A.M. Splash: Yahoo Fires Newscaster Over GOP Remark; Teachers Fight for Softer Evaluations; Report Warns of Peril for Community College

  • Yahoo fires David Chalian over GOP remark (SF Chronicle)

    Yahoo said Wednesday that it had fired David Chalian, the website’s Washington bureau chief, after he was recorded at the Republican National Convention saying convention officials were “happy to have a party with black people drowning.” Yahoo said the reference Chalian made to the flooding caused by Hurricane Isaac was “inappropriate and does not represent the views” of the company. In a statement, Yahoo also said, “We have already reached out to the Romney campaign, and we apologize to Mitt Romney, his staff, their supporters and anyone who was offended.”

  • California lawmakers debate changes to teacher evaluations (Oakland Tribune)

    A major showdown in Sacramento has pitted education allies against each other, with school reformers and school districts desperately trying to fend off union attempts to water down teacher evaluations and accountability. Assembly Bill 5 is backed by teachers unions, one of the most powerful lobbies in Sacramento. On the other side, the California State PTA, reformers such as Education Trust-West and EdVoice, plus the organizations representing school administrators, districts and trustees argued the bill would harm students. Wednesday afternoon, the bill was being debated by the Senate Education Committee.

  • Survey offers dire picture of California’s two-year colleges (LA Times)

    More than 470,000 community college students are beginning the fall semester on waiting lists, unable to get into the courses they need, according to a survey of California’s two-year colleges that captures a system struggling amid severe budget cuts. The survey, to be released Wednesday, quantified the myriad problems affecting the system, many of which have been anecdotally reported by students on many campuses. The colleges expect steep declines in enrollment and class offerings compared with last fall.

  • SFO bag checkers flying blind (SF Examiner)

    Baggage screeners at San Francisco International Airport warn that the Transportation Security Administration has disabled a key function of the multimillion-dollar X-ray machines that scan the contents of every bag leaving SFO.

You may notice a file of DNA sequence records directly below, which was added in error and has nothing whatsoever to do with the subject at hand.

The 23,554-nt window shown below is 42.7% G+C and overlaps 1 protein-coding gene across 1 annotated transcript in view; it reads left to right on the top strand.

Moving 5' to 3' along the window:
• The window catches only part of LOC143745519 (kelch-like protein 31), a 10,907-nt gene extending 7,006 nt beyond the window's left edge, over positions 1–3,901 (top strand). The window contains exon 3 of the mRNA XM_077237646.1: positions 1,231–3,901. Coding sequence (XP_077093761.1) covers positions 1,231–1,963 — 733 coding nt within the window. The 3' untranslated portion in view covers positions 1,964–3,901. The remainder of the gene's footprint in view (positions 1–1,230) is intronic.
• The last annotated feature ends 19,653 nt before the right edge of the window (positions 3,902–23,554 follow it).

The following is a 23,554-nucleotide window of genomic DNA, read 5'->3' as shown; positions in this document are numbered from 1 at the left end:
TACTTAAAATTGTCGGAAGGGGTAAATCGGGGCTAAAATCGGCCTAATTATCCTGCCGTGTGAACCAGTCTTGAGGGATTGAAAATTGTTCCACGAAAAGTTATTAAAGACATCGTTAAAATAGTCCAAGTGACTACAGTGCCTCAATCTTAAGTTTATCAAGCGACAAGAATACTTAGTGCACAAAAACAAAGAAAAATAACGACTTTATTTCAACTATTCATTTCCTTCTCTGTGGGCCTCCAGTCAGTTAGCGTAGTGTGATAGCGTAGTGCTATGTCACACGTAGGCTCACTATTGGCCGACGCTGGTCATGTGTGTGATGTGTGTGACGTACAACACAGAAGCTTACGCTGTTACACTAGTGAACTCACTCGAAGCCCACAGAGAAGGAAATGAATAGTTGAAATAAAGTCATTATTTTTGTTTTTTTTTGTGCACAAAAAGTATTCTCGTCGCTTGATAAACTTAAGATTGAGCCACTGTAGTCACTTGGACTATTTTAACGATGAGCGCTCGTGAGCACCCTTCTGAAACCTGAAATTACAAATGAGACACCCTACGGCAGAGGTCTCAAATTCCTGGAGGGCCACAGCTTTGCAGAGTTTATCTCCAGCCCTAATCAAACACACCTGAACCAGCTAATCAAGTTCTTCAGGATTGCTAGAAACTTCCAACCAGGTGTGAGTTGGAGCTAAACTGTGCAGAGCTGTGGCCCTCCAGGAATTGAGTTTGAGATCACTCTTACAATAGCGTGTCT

• Man with shrapnel-filled bomb arrested in Pinole, police say (Oakland Tribune)
    Acting on a tip from the FBI, police said they arrested a man Sunday who had allegedly threatened to explode a bomb loaded with nails, bullet slugs, gunpowder and birdshot. No one was injured. Philip Penn, 37, of Pinole, was arrested about 9 p.m. in a trailer in the driveway of a home on the 2200 block of Simas Avenue, police said. Police surrounded the home and used a loudspeaker to order Penn to surrender, which he did without incident.

  • Legislature passes flurry of bills (SF Chronicle)
    Farmworkers in California would have the right to sue their employers if they are repeatedly deprived of water and shade under a bill sent to Gov. Jerry Brown on Wednesday. Author Betsy Butler, a Democratic assemblywoman from Los Angeles, said that lack of access to safe conditions have resulted in 16 preventable farmworker deaths since 2005, despite the fact that stricter regulations were instated then. She said AB2346 is necessary because overburdened, understaffed state regulators are unable to handle all of the complaints.

  • Helen Bentley, TV, radio personality, dies (SF Chronicle)

    Helen Bentley, who was one of the first women in news roles on Bay Area radio and television, died Aug. 4 in Mill Valley at the age of 83. Ms. Bentley had suffered from Wegener’s disease, a rare illness that affects the autoimmune system. Her broadcast career covered a wide spectrum. She was at various times a writer, a talk show host, a news anchor and even for a time the hostess on “Romper Room,” a show for preschool children.

  • Move over, Peet’s: A new generation of ‘slow coffee’ is creating a buzz (SJ Mercury News)

    SAN JOSE — It’s the start of the morning rush at Philz Coffee — and things are slowing down. Suits, students and hipsters all scurry into the cafe, only to then wait as baristas carefully prepare each cup of Tantalizing Turkish or Silken Splendor with the precision of bartenders mixing martinis.

  • Santa Clara sheriff wades into Capitol immigration debate (SJ Mercury News)

    Taking an immigration stance at odds with most other California sheriffs, Santa Clara Sheriff Laurie Smith has urged Gov. Jerry Brown to sign a bill that would permit jailing immigrants for deportation only if they are charged with serious crimes. In an Aug. 23 letter to Brown made public Wednesday, Smith endorsed an immigrant rights bill that has ired her counterparts in the California State Sheriffs’ Association.

  • LinkedIn expands to Sunnyvale (SJ Mercury News)
  • LinkedIn said Wednesday night it has struck a deal to lease a yet-to-be-built campus that could accommodate nearly 3,000 employees in a major expansion for the social networking powerhouse. In a new regulatory filing, LinkedIn said it anticipates moving into the new campus in July 2014. The company agreed to a lease that will extend into 2026, according to the filing.

Sponsored by

Become a KQED sponsor